7 Steps for Reducing Anxiety & Panic Attacks

Image a world where you can take control of anxiety and panic attacks. One where you know how use your best tool, yourself. 

In this post and video, I share with you how to reduce anxiety, and anxiety attacks by using the yin yang theory. This theory will provide you with clarity and control the next time you feel anxious or experience a panic attack.

Click to watch my video or continue reading below.

Theory of Yin & Yang

First, let’s familiarize ourselves with yin and yang. You may know this pair as opposites. That they are. However, they also complement one another. As the yin-yang symbol illustrates, yin transforms into yang and yang transforms into yin.

yin yang symbol

An example of this transformation and complementary action are seasonal changes. Spring is the transition from winter to summer. Spring compliments the seasonal change. Same with fall. It is the transition and compliment of summer to winter.

Without the transition of spring and fall, we would live a world that is abrupt and harsh.

Let’s go back to the yin-yang symbol. You’ll also notice that within each side of the symbol resides a circle of the opposite color. White within black, and black within white. To clarify, white is yang and black is yin. This relationship tells us that yin is always within yang, and yang is always within yin. 

yin yang symbol

A perfect example of this relationship is the winter season. Winter is the extreme yin. It is cold. The ground is frozen. Animals hibernate. Vegetational growth is stunted, and the days are shorter. Yet the sun still rises and shines every day during the winter. There lies the yang (sunshine) within winters yin.

Examples of Yin & Yang

To further distinguish between Yin and Yang. Here are a few more examples:

Yin Yang
Dark Light
Rest Activity
Slow Fast
Less More
Soft Harsh
Front of the Body Back of the Body


Our emotions as seen through Yin and Yang:

Yin Yang
Sad Happy
Depressed Joyful
Calm Anxious
At peace Angry


To look specifically at anxiety, when anxious or having an anxiety attack, you’re in a state of yang. Your nervous system is ramped up, your heart is pumping quickly, and you may feel out of control. Thankfully, you can lean on the the theory of yin and yang for transition and to regain balance.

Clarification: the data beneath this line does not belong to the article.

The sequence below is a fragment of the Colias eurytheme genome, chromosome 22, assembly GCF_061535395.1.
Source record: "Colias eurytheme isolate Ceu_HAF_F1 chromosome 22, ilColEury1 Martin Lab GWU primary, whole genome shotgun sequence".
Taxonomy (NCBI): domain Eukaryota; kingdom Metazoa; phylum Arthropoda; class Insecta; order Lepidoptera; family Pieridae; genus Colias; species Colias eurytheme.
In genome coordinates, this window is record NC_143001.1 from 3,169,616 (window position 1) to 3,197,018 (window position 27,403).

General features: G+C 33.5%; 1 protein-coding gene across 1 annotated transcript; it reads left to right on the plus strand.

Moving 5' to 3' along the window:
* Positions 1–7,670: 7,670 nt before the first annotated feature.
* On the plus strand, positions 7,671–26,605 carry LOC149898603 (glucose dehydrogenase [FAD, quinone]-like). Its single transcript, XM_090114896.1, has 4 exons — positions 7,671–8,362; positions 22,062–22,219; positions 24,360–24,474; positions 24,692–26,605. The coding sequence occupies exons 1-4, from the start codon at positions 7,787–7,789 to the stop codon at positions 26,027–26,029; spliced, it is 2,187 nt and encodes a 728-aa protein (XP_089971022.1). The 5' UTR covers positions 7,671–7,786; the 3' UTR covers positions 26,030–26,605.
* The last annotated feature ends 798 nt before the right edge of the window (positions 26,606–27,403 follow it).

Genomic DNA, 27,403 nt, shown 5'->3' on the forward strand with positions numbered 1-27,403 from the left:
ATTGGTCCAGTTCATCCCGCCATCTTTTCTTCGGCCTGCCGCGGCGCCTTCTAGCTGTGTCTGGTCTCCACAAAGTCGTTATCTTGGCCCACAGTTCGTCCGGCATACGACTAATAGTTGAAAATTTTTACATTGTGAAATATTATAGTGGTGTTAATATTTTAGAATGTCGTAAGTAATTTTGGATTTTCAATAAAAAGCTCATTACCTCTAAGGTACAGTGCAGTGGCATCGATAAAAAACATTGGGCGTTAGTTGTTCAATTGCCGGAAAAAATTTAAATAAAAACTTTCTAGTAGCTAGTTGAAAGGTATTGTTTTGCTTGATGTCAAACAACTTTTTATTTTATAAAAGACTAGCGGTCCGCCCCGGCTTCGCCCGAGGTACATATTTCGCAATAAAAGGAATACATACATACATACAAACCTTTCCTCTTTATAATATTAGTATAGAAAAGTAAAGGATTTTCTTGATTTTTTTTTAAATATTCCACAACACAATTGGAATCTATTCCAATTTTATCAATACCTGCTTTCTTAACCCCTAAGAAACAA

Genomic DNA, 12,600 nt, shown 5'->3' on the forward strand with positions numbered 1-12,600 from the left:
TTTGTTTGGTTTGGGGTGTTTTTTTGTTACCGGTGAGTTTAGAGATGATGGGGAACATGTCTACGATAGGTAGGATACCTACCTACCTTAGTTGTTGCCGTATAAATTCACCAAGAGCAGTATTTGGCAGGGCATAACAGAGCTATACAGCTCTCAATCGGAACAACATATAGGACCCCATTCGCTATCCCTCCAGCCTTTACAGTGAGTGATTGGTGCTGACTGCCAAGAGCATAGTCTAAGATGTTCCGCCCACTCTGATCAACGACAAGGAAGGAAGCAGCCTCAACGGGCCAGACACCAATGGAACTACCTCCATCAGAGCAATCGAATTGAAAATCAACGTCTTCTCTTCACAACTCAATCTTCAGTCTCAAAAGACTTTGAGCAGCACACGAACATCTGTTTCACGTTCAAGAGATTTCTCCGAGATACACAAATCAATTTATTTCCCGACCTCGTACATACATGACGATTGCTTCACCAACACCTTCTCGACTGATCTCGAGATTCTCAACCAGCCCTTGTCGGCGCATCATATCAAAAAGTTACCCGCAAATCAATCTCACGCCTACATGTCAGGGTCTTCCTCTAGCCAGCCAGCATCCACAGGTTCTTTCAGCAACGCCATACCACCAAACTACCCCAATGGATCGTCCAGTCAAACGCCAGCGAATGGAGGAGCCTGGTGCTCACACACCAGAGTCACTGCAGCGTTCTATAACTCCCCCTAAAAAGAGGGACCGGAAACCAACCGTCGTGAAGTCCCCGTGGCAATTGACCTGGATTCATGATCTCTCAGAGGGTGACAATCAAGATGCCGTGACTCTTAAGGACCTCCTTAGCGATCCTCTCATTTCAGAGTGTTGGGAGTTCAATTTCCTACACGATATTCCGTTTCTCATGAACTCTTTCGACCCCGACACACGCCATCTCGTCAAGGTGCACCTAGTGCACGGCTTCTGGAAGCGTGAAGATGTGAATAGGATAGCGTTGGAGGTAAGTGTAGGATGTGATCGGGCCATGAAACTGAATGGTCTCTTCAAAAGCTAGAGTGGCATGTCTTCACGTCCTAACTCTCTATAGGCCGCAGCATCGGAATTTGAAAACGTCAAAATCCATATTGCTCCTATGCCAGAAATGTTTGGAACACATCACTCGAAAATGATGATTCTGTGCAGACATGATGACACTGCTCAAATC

Remember, the yin-yang theory teaches that even though anxiety is an extreme state of yang, deep within us lives yin. That yin simply needs to be activated to balance the yang. Consider it like a tipped scale or a seesaw. 

Application of Yin Yang Theory to Anxiety

Here’s how to use the yin-yang theory to move into balance, clarity and control the next time you feel anxious.

  1. As soon as you begin to feel anxious, remove yourself from the situation or space where the anxiety began. If possible, I recommend going outside.

2. As you remove yourself from the situation, and into a new space, begin taking deep breaths in through your nose and out your mouth. I recommend physically shaking out your arms, legs, and body. This movement will help put you back into your body. It will also move the concentration of energy from your mind and heart through the rest of your body. 

3. With each breath say to yourself, “I am calm,” or “I am safe,” or “I am in control.” These statements will help to relax and call forth your yin state of being. These phrases are a reminder that although you are in a state of anxiety (yang), living within you is a state of calm (yin).

4. Continue walking, shaking and / or pacing in your new space. Repeat the word(s) above and breath in deeply and exhale release out the mouth. 

5. As you begin to feel less anxious and settled, then repeat, “I release my anxiety. I am in control.”

6. Then stand or sit and take three deep inhales and deep exhales. Here you can continue with any statement that resonates with you from the above or consider saying to yourself, “I am ok. I am ok”

7. Before transitioning back into the space you removed yourself from, briefly acknowledge your extreme state of yang. Then smile at yourself and be proud of the transitioning you’ve made from yang to yin.

Remember, yang does not quickly transition into yin. Winter does not transition right into summer. We have spring to complement the transition.

While working with anxiety, give yourself time to transition from yang to yin. From an anxiety-filled/anxious state to calm state.

This application and these steps are a daily practice. Commit to yourself and to your transition.

Want more on this topic? Check out these posts:

Working with Fear! A Fresh Perspective on Engaging with Fear


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Disclaimer: This information is intended for general reference only. It is not a replacement for professional health advice. The content in this post intentionally does not provide dosage information or possible interactions with prescription drugs or other medications. Please contact a certified health practitioner such as a physician of Oriental Medicine or Herbalist before considering use. To schedule an appointment with Malerie, visit the services page.